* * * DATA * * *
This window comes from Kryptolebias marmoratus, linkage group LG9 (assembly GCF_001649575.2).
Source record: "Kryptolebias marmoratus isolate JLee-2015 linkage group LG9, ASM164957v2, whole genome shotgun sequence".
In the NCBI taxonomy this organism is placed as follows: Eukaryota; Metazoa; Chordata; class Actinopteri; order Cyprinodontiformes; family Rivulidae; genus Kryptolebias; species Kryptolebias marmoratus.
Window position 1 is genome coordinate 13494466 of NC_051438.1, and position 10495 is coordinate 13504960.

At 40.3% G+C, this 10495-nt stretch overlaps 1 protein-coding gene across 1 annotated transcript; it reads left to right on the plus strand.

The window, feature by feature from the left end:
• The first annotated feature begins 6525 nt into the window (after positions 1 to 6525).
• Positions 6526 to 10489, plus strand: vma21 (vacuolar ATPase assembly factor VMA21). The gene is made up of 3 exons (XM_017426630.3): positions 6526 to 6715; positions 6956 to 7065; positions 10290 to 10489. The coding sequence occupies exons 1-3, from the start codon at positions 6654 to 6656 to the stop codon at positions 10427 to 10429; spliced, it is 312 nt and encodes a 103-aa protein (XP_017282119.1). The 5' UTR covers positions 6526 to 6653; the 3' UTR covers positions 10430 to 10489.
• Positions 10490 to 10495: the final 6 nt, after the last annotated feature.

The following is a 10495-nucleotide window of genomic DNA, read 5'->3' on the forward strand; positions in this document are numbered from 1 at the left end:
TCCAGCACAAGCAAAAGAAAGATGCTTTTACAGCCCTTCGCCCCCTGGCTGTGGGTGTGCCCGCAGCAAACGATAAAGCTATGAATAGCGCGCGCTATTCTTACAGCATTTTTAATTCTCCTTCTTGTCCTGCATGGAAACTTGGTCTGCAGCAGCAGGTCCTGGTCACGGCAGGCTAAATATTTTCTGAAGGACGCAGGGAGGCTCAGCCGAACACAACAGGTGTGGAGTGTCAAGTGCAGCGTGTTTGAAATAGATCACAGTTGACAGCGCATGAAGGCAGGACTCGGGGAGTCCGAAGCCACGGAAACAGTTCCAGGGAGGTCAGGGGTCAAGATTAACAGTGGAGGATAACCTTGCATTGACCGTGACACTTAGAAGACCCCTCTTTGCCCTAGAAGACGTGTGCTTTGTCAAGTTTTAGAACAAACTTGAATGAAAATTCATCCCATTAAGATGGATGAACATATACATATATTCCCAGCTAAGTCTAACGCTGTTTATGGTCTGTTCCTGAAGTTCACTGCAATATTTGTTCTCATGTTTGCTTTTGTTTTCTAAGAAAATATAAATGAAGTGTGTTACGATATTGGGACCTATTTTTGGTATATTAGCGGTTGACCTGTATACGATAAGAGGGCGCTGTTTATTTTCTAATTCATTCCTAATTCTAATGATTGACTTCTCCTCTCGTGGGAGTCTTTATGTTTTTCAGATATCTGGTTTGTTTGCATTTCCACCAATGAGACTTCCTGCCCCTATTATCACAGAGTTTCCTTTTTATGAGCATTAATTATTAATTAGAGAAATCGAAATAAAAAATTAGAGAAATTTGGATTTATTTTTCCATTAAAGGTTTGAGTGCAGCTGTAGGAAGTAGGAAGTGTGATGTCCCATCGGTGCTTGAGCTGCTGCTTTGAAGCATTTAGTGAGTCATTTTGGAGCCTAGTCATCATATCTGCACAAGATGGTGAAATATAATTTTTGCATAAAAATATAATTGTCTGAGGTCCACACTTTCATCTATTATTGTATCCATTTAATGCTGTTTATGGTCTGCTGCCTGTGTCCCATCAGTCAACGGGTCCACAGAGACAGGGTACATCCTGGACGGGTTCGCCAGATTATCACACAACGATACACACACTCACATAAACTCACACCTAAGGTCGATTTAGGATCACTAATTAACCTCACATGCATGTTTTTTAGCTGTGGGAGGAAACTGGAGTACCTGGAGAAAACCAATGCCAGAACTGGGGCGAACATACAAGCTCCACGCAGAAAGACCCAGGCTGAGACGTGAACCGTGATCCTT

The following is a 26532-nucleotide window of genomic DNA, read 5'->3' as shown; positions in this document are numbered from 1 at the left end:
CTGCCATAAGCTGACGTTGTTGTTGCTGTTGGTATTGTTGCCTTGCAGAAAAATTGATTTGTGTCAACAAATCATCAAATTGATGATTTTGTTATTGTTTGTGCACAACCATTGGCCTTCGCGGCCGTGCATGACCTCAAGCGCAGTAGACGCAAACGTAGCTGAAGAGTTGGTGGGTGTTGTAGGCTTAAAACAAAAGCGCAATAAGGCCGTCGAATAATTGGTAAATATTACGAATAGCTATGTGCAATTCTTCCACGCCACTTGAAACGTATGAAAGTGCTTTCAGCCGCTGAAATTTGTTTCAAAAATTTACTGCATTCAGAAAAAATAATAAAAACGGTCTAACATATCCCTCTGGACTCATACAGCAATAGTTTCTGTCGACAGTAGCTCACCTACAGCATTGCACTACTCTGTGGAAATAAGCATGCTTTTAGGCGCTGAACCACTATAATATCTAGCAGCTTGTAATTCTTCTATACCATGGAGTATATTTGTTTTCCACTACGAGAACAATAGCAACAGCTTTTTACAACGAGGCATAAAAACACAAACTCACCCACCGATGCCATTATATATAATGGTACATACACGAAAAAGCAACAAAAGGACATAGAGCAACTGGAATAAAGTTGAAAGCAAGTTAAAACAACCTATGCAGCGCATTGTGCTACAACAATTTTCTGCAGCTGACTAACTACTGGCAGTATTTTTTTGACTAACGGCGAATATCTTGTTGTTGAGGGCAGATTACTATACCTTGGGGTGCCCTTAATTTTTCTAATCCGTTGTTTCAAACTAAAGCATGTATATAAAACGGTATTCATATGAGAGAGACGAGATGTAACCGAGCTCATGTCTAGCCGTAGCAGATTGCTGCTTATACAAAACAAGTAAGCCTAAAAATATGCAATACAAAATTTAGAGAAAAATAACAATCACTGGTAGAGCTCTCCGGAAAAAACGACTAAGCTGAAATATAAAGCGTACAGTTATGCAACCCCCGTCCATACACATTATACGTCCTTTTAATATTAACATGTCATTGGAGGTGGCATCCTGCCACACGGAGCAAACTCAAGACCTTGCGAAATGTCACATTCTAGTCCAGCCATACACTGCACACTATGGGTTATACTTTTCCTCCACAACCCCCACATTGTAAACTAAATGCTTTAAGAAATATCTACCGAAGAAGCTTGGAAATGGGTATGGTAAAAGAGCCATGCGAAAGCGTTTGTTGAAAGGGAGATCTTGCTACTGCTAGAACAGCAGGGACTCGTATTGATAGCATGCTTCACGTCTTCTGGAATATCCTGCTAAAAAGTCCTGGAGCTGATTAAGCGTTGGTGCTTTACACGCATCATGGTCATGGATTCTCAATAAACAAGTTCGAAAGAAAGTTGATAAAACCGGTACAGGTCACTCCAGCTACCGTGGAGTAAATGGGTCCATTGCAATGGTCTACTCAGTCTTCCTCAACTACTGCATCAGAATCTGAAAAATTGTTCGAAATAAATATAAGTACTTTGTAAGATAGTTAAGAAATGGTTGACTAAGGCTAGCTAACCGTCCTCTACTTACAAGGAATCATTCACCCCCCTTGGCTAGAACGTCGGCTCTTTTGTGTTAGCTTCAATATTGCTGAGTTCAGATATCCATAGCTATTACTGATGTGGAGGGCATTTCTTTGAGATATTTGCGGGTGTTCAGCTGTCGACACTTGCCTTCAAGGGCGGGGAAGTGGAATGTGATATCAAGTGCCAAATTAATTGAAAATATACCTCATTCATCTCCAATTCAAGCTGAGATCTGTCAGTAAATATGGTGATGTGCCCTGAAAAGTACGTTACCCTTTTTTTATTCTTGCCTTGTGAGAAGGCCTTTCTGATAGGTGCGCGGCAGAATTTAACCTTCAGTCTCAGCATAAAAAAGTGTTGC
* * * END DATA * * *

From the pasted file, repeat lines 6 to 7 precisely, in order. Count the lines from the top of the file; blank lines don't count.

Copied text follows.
The window, feature by feature from the left end:
• The first annotated feature begins 6525 nt into the window (after positions 1 to 6525).